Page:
When “I don’t feel like it” is Self Care

Self care isn’t an option.  It’s a necessity.

I am a giver and a peacemaker.  I seek harmony in my surroundings. Harmony in relationships is what I value most of all, so it has been easy for me to be the one who bends within them.  I mold myself and my own needs around what the people in my life need or want.

I do this without them even realizing I am doing it. Most of the time, I do it without me realizing I am doing it, either!

In the past, I pushed myself to the point of feeling burnt out and emotionally exhausted more times than I can count.  But it’s not the large events in life which have the worst potential to exhaust me.

Right now I am sitting at a table in the waiting area of a public swimming pool, typing on my tablet.  My youngest son and husband are swimming. We are away from home for the weekend – my husband was working out of town, so we decided to join him for a few days.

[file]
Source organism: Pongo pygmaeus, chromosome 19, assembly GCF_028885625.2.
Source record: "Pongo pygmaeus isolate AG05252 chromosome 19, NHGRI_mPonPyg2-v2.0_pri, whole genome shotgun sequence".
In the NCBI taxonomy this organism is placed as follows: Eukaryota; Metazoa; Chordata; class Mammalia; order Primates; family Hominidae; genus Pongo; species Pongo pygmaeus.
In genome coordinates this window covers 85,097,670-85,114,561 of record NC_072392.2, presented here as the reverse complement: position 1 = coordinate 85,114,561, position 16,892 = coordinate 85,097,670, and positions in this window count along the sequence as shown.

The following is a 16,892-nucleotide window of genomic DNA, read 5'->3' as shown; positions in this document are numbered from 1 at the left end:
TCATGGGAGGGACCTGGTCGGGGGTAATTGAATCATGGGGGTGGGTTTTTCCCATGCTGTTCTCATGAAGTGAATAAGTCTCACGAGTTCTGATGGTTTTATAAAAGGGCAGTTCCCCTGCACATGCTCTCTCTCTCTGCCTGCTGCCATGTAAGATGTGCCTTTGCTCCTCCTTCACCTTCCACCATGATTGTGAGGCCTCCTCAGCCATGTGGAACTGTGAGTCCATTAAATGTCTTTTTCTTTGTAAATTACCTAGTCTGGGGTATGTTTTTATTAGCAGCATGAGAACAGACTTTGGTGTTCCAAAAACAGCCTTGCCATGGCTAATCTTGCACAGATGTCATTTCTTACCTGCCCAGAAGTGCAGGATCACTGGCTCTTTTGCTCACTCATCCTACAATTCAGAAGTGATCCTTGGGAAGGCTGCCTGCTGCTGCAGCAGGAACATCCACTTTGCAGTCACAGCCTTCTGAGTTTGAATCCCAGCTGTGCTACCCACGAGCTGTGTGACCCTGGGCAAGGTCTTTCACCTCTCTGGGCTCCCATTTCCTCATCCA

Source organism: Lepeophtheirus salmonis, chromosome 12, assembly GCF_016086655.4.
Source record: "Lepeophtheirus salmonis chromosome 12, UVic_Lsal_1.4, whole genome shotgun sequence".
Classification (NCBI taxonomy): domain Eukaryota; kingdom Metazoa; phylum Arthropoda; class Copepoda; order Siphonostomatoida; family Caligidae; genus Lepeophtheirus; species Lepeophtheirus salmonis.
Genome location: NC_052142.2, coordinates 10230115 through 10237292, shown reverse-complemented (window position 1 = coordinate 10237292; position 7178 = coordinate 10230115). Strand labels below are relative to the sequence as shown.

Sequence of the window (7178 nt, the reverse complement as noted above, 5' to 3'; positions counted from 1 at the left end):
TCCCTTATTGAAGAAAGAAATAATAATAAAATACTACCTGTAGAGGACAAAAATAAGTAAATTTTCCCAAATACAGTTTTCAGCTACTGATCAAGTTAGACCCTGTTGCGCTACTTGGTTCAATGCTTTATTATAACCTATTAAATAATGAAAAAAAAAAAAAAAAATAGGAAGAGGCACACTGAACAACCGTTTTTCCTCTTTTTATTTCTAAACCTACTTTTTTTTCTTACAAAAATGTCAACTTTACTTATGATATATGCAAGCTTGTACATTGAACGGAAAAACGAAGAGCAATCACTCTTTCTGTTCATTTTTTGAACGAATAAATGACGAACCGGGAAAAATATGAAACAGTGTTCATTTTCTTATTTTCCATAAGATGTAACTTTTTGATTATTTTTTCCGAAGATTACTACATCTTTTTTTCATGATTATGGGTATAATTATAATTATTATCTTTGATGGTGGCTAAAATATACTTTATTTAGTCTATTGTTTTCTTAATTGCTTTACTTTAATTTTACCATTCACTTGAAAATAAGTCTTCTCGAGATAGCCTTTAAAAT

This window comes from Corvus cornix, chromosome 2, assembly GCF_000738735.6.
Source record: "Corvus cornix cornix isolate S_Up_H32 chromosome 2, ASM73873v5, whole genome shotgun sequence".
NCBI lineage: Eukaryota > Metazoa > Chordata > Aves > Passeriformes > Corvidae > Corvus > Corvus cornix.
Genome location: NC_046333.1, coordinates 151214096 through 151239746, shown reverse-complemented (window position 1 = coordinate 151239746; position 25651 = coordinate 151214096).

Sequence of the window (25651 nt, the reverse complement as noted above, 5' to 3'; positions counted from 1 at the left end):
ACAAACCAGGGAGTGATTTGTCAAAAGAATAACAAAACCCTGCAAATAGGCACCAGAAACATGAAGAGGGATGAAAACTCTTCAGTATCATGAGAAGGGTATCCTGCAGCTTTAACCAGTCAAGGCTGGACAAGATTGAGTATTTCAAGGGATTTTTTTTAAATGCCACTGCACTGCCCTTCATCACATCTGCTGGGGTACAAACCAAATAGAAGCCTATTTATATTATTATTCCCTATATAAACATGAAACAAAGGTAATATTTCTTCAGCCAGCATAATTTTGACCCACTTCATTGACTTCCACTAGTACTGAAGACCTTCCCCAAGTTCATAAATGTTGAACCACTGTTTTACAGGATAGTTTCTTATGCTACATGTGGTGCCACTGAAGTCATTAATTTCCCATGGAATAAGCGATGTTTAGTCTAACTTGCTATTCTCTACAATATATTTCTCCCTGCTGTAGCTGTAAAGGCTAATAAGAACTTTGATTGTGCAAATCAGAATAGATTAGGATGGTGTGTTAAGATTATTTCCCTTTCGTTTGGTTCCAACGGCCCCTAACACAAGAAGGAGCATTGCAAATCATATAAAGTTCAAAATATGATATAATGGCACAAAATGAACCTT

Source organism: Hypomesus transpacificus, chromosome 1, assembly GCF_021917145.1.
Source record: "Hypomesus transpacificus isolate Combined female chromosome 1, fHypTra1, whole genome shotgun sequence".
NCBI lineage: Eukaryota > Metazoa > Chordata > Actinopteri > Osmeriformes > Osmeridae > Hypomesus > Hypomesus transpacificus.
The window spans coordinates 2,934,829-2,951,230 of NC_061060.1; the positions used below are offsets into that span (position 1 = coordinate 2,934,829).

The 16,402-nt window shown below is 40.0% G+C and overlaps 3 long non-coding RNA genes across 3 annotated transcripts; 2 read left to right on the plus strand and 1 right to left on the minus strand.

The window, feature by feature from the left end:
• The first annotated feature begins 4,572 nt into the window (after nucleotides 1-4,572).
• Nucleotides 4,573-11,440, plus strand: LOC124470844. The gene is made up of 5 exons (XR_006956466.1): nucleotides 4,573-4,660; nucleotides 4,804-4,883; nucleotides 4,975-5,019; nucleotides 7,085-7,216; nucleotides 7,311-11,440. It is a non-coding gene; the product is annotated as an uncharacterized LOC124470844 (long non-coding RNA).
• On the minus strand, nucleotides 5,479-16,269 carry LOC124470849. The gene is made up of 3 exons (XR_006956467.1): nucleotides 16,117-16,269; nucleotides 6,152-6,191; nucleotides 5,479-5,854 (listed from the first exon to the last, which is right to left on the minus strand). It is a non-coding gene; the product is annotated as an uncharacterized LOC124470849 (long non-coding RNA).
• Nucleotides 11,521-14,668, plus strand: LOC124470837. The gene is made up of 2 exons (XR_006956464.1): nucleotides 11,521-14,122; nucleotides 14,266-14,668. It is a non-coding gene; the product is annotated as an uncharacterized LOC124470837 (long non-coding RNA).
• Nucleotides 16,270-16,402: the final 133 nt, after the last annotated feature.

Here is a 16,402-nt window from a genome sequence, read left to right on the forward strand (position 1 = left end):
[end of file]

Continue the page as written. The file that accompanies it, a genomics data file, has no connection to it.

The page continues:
They wanted to go swimming.  I decided not to go into the pool today.  I am enjoying myself at one of the viewing tables.  As I listen to the music the lifeguards have playing, I can smell the sharp scent of chlorine in the water, and hear the excited laughter of the children in the pool.

I didn’t go swimming today for a few reasons.  One, I just coloured my hair yesterday.   Helloooo blooming cloud of darkness in the water!  I would look like a squid which got spooked and shot ink as a defensive maneuver.